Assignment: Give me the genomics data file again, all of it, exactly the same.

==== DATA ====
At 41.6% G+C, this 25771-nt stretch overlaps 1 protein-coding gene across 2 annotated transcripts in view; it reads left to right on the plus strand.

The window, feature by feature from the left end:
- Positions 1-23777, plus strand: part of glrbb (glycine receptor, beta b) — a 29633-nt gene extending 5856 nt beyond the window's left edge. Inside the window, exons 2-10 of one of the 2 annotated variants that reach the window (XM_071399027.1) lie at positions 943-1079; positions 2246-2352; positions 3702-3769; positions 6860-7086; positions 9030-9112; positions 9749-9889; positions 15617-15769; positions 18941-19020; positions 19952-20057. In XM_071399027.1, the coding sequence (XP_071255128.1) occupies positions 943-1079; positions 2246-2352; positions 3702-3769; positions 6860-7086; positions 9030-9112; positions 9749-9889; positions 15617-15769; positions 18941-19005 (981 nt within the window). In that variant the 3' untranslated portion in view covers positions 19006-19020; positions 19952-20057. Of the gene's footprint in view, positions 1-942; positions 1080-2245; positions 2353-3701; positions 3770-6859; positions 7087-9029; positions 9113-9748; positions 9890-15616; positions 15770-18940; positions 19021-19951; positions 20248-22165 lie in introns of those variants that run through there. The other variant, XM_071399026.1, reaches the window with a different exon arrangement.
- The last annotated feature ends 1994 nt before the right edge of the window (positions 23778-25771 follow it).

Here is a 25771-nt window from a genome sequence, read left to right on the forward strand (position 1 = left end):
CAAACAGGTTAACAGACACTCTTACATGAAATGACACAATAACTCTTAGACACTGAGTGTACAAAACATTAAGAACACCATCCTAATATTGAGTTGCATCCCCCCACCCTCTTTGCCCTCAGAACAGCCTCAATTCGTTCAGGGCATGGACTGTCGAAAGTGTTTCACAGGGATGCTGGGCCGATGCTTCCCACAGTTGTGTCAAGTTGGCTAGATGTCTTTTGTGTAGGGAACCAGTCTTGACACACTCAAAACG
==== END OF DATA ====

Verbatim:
At 41.6% G+C, this 25771-nt stretch overlaps 1 protein-coding gene across 2 annotated transcripts in view; it reads left to right on the plus strand.

The window, feature by feature from the left end:
- Positions 1-23777, plus strand: part of glrbb (glycine receptor, beta b) — a 29633-nt gene extending 5856 nt beyond the window's left edge. Inside the window, exons 2-10 of one of the 2 annotated variants that reach the window (XM_071399027.1) lie at positions 943-1079; positions 2246-2352; positions 3702-3769; positions 6860-7086; positions 9030-9112; positions 9749-9889; positions 15617-15769; positions 18941-19020; positions 19952-20057. In XM_071399027.1, the coding sequence (XP_071255128.1) occupies positions 943-1079; positions 2246-2352; positions 3702-3769; positions 6860-7086; positions 9030-9112; positions 9749-9889; positions 15617-15769; positions 18941-19005 (981 nt within the window). In that variant the 3' untranslated portion in view covers positions 19006-19020; positions 19952-20057. Of the gene's footprint in view, positions 1-942; positions 1080-2245; positions 2353-3701; positions 3770-6859; positions 7087-9029; positions 9113-9748; positions 9890-15616; positions 15770-18940; positions 19021-19951; positions 20248-22165 lie in introns of those variants that run through there. The other variant, XM_071399026.1, reaches the window with a different exon arrangement.
- The last annotated feature ends 1994 nt before the right edge of the window (positions 23778-25771 follow it).

Here is a 25771-nt window from a genome sequence, read left to right on the forward strand (position 1 = left end):
CAAACAGGTTAACAGACACTCTTACATGAAATGACACAATAACTCTTAGACACTGAGTGTACAAAACATTAAGAACACCATCCTAATATTGAGTTGCATCCCCCCACCCTCTTTGCCCTCAGAACAGCCTCAATTCGTTCAGGGCATGGACTGTCGAAAGTGTTTCACAGGGATGCTGGGCCGATGCTTCCCACAGTTGTGTCAAGTTGGCTAGATGTCTTTTGTGTAGGGAACCAGTCTTGACACACTCAAAACG